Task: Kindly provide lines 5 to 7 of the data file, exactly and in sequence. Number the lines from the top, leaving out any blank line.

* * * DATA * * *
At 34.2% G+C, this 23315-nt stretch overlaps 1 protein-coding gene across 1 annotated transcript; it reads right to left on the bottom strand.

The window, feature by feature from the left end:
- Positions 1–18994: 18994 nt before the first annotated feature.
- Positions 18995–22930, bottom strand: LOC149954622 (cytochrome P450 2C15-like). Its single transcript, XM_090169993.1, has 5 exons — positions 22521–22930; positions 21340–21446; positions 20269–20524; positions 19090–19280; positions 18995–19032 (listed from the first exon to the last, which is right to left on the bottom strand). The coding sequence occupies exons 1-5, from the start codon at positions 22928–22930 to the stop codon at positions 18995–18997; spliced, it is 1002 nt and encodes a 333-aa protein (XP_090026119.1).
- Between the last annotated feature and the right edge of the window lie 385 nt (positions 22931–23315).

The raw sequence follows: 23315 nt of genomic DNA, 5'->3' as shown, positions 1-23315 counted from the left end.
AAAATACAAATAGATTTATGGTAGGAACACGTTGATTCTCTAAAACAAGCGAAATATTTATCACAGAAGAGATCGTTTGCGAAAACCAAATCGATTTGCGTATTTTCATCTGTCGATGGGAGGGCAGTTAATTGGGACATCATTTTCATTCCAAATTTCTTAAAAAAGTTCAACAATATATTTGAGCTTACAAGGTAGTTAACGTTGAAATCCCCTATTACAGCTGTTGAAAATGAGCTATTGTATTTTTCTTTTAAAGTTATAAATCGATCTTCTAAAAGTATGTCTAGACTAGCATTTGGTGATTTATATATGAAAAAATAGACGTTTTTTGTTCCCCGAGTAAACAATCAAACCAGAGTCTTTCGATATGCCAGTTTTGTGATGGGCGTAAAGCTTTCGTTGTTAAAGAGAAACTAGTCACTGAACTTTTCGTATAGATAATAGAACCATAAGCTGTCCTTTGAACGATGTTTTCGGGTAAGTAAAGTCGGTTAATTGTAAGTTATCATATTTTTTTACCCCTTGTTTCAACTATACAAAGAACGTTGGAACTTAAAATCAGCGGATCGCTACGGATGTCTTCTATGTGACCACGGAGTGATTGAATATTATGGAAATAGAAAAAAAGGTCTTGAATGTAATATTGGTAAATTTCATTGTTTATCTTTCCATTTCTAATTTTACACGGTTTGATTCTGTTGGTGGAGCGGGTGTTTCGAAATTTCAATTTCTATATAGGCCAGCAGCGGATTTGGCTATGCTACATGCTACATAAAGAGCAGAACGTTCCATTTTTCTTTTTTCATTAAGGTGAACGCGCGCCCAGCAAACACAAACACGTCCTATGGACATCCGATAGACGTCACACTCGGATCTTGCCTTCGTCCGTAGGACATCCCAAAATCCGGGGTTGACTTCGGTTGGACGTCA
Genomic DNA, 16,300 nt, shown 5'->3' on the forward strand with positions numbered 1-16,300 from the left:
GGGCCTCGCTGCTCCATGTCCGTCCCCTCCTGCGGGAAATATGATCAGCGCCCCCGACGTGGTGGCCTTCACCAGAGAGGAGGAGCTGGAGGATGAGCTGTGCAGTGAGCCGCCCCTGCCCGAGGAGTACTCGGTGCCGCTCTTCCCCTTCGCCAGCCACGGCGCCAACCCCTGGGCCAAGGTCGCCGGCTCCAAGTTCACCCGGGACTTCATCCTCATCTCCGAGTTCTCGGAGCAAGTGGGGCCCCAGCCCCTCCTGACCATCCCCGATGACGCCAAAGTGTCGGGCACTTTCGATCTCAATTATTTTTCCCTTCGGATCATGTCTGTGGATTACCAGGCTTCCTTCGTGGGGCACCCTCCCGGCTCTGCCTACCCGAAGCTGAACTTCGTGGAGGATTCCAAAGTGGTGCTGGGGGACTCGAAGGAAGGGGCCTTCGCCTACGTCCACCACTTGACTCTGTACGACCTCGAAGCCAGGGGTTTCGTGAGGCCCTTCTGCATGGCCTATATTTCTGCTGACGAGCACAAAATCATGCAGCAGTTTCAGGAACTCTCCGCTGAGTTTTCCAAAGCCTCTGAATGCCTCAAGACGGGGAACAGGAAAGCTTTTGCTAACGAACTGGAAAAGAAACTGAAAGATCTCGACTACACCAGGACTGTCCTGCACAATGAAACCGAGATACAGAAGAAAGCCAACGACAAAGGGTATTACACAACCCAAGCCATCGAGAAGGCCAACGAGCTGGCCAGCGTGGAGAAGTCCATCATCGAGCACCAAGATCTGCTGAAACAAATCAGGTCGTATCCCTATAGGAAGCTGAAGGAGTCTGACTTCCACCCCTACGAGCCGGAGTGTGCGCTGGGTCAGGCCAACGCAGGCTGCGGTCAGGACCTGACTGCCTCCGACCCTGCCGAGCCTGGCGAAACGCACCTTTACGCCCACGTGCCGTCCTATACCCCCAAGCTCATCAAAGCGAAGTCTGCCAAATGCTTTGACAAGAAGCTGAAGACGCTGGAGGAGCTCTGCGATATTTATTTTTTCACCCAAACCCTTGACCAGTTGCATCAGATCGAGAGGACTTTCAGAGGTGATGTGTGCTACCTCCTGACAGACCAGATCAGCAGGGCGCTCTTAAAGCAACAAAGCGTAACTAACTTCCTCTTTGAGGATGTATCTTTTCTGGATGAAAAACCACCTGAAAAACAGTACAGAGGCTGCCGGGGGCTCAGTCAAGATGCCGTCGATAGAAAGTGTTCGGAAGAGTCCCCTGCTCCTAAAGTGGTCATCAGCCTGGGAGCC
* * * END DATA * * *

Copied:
- Between the last annotated feature and the right edge of the window lie 385 nt (positions 22931–23315).

The raw sequence follows: 23315 nt of genomic DNA, 5'->3' as shown, positions 1-23315 counted from the left end.
AAAATACAAATAGATTTATGGTAGGAACACGTTGATTCTCTAAAACAAGCGAAATATTTATCACAGAAGAGATCGTTTGCGAAAACCAAATCGATTTGCGTATTTTCATCTGTCGATGGGAGGGCAGTTAATTGGGACATCATTTTCATTCCAAATTTCTTAAAAAAGTTCAACAATATATTTGAGCTTACAAGGTAGTTAACGTTGAAATCCCCTATTACAGCTGTTGAAAATGAGCTATTGTATTTTTCTTTTAAAGTTATAAATCGATCTTCTAAAAGTATGTCTAGACTAGCATTTGGTGATTTATATATGAAAAAATAGACGTTTTTTGTTCCCCGAGTAAACAATCAAACCAGAGTCTTTCGATATGCCAGTTTTGTGATGGGCGTAAAGCTTTCGTTGTTAAAGAGAAACTAGTCACTGAACTTTTCGTATAGATAATAGAACCATAAGCTGTCCTTTGAACGATGTTTTCGGGTAAGTAAAGTCGGTTAATTGTAAGTTATCATATTTTTTTACCCCTTGTTTCAACTATACAAAGAACGTTGGAACTTAAAATCAGCGGATCGCTACGGATGTCTTCTATGTGACCACGGAGTGATTGAATATTATGGAAATAGAAAAAAAGGTCTTGAATGTAATATTGGTAAATTTCATTGTTTATCTTTCCATTTCTAATTTTACACGGTTTGATTCTGTTGGTGGAGCGGGTGTTTCGAAATTTCAATTTCTATATAGGCCAGCAGCGGATTTGGCTATGCTACATGCTACATAAAGAGCAGAACGTTCCATTTTTCTTTTTTCATTAAGGTGAACGCGCGCCCAGCAAACACAAACACGTCCTATGGACATCCGATAGACGTCACACTCGGATCTTGCCTTCGTCCGTAGGACATCCCAAAATCCGGGGTTGACTTCGGTTGGACGTCA